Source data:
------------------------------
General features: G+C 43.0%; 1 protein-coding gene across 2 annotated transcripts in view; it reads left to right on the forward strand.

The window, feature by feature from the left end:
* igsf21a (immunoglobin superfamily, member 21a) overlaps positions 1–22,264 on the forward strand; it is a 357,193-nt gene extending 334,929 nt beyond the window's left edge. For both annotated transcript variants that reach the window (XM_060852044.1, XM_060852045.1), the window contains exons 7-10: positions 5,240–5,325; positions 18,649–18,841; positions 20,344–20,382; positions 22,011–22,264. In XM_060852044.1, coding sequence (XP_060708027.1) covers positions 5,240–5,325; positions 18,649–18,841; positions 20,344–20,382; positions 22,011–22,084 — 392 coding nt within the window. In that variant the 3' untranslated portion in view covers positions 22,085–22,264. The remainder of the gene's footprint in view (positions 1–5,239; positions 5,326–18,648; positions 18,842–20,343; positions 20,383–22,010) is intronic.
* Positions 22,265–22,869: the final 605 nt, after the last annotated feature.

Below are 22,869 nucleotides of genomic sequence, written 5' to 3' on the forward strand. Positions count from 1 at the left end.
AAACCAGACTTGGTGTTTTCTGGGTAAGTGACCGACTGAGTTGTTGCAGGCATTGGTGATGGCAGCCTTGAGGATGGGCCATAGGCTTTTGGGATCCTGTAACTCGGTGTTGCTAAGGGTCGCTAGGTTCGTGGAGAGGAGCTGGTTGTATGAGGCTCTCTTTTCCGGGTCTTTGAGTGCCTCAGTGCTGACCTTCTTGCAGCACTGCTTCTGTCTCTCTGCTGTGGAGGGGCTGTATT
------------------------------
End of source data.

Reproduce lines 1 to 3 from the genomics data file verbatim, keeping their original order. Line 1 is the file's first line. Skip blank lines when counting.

General features: G+C 43.0%; 1 protein-coding gene across 2 annotated transcripts in view; it reads left to right on the forward strand.

The window, feature by feature from the left end:
* igsf21a (immunoglobin superfamily, member 21a) overlaps positions 1–22,264 on the forward strand; it is a 357,193-nt gene extending 334,929 nt beyond the window's left edge. For both annotated transcript variants that reach the window (XM_060852044.1, XM_060852045.1), the window contains exons 7-10: positions 5,240–5,325; positions 18,649–18,841; positions 20,344–20,382; positions 22,011–22,264. In XM_060852044.1, coding sequence (XP_060708027.1) covers positions 5,240–5,325; positions 18,649–18,841; positions 20,344–20,382; positions 22,011–22,084 — 392 coding nt within the window. In that variant the 3' untranslated portion in view covers positions 22,085–22,264. The remainder of the gene's footprint in view (positions 1–5,239; positions 5,326–18,648; positions 18,842–20,343; positions 20,383–22,010) is intronic.